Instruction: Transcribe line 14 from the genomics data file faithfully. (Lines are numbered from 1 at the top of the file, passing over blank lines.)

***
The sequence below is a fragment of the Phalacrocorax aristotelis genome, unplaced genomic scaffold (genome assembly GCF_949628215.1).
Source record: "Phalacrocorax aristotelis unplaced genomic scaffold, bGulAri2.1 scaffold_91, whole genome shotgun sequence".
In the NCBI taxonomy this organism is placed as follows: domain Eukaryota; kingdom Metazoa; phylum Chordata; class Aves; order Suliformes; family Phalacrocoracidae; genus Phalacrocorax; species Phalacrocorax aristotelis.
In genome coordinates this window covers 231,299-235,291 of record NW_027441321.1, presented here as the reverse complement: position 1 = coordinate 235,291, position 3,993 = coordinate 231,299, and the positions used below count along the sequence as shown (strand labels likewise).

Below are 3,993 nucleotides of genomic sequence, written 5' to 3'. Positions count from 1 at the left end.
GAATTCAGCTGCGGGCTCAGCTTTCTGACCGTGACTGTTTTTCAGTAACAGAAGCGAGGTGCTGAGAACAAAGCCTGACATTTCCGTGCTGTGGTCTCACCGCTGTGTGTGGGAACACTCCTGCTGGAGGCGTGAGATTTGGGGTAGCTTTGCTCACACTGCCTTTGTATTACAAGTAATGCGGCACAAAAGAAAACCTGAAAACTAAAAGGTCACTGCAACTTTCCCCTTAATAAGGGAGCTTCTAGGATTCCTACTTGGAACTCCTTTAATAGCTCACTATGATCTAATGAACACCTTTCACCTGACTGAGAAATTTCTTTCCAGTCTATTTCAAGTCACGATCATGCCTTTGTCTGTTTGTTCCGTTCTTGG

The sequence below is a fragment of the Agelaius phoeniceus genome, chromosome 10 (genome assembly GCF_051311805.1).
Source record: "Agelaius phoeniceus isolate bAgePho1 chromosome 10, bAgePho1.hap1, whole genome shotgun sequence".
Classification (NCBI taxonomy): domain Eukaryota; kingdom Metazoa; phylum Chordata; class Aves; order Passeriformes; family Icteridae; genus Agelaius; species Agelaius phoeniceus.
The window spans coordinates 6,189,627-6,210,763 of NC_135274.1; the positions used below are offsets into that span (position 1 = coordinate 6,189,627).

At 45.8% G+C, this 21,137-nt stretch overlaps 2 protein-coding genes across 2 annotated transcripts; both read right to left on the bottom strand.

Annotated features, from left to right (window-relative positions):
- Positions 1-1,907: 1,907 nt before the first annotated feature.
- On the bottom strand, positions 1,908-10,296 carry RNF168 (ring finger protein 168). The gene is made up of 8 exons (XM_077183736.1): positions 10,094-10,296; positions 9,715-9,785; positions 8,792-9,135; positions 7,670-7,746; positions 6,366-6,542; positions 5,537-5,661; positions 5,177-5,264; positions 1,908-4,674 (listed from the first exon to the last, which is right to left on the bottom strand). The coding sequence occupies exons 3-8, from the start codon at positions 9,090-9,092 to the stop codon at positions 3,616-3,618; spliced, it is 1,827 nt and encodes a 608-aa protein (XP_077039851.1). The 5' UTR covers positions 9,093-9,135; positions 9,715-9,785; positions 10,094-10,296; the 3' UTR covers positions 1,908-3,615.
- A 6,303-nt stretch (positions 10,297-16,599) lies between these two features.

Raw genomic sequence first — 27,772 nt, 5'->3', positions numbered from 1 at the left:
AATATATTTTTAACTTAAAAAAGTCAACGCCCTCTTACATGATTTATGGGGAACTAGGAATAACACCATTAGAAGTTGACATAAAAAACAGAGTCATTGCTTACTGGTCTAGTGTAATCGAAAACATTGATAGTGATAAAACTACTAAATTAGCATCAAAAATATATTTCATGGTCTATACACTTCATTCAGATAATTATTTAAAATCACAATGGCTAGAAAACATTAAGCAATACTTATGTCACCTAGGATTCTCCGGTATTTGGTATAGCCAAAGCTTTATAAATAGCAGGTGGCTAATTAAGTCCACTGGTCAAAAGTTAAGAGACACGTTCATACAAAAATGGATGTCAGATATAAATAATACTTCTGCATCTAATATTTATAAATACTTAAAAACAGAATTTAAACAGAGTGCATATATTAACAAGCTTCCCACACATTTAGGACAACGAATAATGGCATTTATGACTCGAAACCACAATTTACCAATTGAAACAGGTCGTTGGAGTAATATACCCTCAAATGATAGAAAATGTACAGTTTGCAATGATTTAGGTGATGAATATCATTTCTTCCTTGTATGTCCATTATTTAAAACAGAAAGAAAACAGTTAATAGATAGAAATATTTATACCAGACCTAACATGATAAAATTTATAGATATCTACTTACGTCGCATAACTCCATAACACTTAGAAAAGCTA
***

- On the bottom strand, positions 1,908-10,296 carry RNF168 (ring finger protein 168). The gene is made up of 8 exons (XM_077183736.1): positions 10,094-10,296; positions 9,715-9,785; positions 8,792-9,135; positions 7,670-7,746; positions 6,366-6,542; positions 5,537-5,661; positions 5,177-5,264; positions 1,908-4,674 (listed from the first exon to the last, which is right to left on the bottom strand). The coding sequence occupies exons 3-8, from the start codon at positions 9,090-9,092 to the stop codon at positions 3,616-3,618; spliced, it is 1,827 nt and encodes a 608-aa protein (XP_077039851.1). The 5' UTR covers positions 9,093-9,135; positions 9,715-9,785; positions 10,094-10,296; the 3' UTR covers positions 1,908-3,615.